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      Utilization of cytogenetic biomarkers as a tool for assessment of radiation injury and evaluation of radiomodulatory effects of various medicinal plants – a review

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          Abstract

          Systematic biological measurement of “cytogenetic endpoints” has helped phenomenally in assessment of risks associated with radiation exposure. There has been a surge in recent times for the usage of radioactive materials in health care, agriculture, industrial, and nuclear power sectors. The likelihood of radiation exposure from accidental or occupational means is always higher in an overburdened ecosystem that is continuously challenged to meet the population demands. Risks associated with radiation exposure in this era of modern industrial growth are minimal as international regulations for maintaining the safety standards are stringent and strictly adhered to, however, a recent disaster like “Fukushima” impels us to think beyond. The major objective of radiobiology is the development of an orally effective radio-modifier that provides protection from radiation exposure. Once available for mass usage, these compounds will not only be useful for providing selective protection against accidental and occupational radiation exposure but also help to permit use of higher doses of radiation during treatment of various malignancies curtailing unwarranted adverse effects imposed on normal tissues. Bio-active compounds isolated from natural sources enriched with antioxidants possess unique immune-modulating properties, thus providing a double edged benefit over synthetic radioprotectors. We aim to provide here a comprehensive overview of the various agents originating from plant sources that portrayed promising radioprotection in various experimental models with special emphasis on studies that used cytogenetic biomarkers. The agents will include crude extracts of various medicinal plants, purified fractions, and herbal preparations.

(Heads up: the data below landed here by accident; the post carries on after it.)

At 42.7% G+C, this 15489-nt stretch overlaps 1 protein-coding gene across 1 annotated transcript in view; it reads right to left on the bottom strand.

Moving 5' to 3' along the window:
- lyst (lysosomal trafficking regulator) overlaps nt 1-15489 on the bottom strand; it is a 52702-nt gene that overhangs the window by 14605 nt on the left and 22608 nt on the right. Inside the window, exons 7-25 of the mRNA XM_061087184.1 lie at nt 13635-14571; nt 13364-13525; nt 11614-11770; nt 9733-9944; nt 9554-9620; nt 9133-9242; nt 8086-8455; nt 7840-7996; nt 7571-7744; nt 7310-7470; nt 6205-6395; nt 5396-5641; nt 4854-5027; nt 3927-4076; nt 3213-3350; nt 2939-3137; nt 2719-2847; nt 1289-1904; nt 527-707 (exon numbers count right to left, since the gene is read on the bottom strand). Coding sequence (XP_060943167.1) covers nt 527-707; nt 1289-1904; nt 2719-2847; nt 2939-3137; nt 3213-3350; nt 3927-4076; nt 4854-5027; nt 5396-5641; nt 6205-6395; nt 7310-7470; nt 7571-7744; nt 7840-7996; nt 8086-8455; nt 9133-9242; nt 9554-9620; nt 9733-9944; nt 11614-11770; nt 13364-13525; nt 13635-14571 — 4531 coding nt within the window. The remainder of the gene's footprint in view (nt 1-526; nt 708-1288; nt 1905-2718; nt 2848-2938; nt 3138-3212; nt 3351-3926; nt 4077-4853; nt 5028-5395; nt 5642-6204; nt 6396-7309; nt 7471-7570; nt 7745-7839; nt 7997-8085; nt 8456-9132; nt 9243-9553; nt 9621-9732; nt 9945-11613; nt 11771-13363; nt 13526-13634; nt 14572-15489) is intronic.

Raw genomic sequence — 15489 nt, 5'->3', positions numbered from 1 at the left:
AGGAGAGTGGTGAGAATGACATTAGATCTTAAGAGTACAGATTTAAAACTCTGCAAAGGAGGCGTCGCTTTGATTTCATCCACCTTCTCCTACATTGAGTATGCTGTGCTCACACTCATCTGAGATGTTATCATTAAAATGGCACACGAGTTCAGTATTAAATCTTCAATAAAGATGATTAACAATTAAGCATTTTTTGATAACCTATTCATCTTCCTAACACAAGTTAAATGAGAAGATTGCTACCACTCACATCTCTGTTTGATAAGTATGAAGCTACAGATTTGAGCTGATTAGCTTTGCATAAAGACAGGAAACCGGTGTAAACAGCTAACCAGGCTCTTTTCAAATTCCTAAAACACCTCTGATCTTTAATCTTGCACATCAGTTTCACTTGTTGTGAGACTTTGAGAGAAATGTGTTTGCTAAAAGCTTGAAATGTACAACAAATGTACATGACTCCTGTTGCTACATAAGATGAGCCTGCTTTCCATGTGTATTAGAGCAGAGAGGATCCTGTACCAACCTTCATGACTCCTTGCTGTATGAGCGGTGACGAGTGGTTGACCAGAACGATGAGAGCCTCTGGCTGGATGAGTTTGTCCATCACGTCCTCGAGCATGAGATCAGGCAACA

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          Most cited references 163

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          A simple technique for quantitation of low levels of DNA damage in individual cells.

          Human lymphocytes were either exposed to X-irradiation (25 to 200 rads) or treated with H2O2 (9.1 to 291 microM) at 4 degrees C and the extent of DNA migration was measured using a single-cell microgel electrophoresis technique under alkaline conditions. Both agents induced a significant increase in DNA migration, beginning at the lowest dose evaluated. Migration patterns were relatively homogeneous among cells exposed to X-rays but heterogeneous among cells treated with H2O2. An analysis of repair kinetics following exposure to 200 rads X-rays was conducted with lymphocytes obtained from three individuals. The bulk of the DNA repair occurred within the first 15 min, while all of the repair was essentially complete by 120 min after exposure. However, some cells demonstrated no repair during this incubation period while other cells demonstrated DNA migration patterns indicative of more damage than that induced by the initial irradiation with X-rays. This technique appears to be sensitive and useful for detecting damage and repair in single cells.
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            Pharmacology of Curcuma longa.